Stay on Top of Enterprise Technology Trends
Get updates impacting your industry from our GigaOm Research Community
One of the tricky things about following eBay (EBAY) is fitting all the complex data points into a coherent picture. The company has three distinct units that sort of overlap, and is better than many about offering consistent data about each one. So even analysts and investors who have a good grasp on all the numbers are left to decide which numbers matter more.
We’re seeing some of that confusion at play in eBay’s stock following the release of its third-quarter results late Wednesday. The company posted a massive loss, but the stock rallied as much as 6 percent in after-hours trading because the bulk of that loss — the Skype writedown — was expected, and factoring it out showed eBay with good profit growth, not to mention strong revenues. [digg=http://digg.com/tech_news/Buy_eBay_Wait_Sell_eBay_Wait]
Today, eBay’s stock not only gave up those aftermarket gains, it closed down more than 6 percent.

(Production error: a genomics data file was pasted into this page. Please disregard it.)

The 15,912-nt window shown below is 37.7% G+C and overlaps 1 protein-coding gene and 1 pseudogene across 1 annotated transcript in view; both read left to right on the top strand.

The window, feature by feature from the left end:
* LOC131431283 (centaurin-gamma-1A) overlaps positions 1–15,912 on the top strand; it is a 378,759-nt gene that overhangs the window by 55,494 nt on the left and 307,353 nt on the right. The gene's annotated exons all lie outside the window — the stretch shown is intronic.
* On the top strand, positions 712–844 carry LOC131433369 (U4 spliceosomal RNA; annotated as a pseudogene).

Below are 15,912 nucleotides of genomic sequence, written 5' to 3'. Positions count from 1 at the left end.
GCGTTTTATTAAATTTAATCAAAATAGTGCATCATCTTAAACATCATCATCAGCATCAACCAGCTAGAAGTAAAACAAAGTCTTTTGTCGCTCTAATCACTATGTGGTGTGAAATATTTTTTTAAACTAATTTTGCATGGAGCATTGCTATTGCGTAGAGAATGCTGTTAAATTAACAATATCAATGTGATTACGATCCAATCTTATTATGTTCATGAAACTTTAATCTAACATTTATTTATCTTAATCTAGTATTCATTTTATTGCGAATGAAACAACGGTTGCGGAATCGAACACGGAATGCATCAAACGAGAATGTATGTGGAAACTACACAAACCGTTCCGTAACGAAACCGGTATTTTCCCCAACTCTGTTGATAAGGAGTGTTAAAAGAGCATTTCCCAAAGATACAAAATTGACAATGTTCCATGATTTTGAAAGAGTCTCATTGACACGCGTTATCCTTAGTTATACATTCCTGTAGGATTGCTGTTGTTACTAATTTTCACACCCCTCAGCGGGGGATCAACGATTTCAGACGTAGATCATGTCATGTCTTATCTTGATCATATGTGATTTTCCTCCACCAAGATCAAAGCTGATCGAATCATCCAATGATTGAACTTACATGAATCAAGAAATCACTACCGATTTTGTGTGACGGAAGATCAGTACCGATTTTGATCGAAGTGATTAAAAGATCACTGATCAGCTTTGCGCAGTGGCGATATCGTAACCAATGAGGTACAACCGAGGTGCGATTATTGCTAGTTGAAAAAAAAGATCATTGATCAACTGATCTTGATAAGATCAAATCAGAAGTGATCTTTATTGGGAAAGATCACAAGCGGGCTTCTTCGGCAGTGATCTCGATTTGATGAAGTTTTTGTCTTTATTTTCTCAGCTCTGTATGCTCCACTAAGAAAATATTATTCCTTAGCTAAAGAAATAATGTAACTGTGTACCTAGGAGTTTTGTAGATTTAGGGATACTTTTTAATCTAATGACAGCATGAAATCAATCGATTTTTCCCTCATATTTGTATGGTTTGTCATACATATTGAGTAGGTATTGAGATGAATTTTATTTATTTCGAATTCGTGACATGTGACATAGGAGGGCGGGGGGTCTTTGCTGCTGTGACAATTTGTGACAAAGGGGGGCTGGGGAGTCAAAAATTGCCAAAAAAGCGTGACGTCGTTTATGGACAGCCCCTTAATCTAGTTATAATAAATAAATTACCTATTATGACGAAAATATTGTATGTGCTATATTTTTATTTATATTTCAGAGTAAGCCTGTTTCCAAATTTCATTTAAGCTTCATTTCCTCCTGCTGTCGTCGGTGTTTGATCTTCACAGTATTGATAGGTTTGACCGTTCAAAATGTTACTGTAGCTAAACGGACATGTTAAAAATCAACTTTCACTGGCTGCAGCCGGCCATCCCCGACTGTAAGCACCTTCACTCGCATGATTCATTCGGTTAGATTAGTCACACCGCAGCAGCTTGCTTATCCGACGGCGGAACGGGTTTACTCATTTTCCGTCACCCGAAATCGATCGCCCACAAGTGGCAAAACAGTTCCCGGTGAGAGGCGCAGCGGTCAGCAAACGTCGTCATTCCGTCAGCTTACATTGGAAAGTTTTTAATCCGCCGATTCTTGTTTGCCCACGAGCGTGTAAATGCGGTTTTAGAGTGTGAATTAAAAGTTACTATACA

Some analysts, including Goldman Sachs’ Anthony Noto, issued positive research notes on eBay, but the culprit seems to be a report from Deutsche Bank’s Jeetil Patel, who painted a “worst-case scenario” for the company. Though as Tech Trader Daily points out, that scenario isn’t reflected in Patel’s relatively sunny estimates.
Sometimes it seems eBay is the Chauncey Gardiner of stocks: You see in it whatever you want to see. Its marketplace is either constantly deteriorating or constantly being improved by management. PayPal is either getting killed by Google (GOOG) or is a reliable contributor to profit growth. Skype is either a huge fiasco or a huge giant about to wake up from its nap.
It’s helpful to keep in mind that eBay’s stock has risen 19 percent since its second-quarter earnings report, in July. There was the same dithering right after the announcement, but then investors acted as if they saw a bargain. Today’s decline may simply be investors taking profits in the face of uncertainty. eBay certainly has its share of challenges, but I’d be surprised if the bullish case doesn’t pan out over the next quarter at least.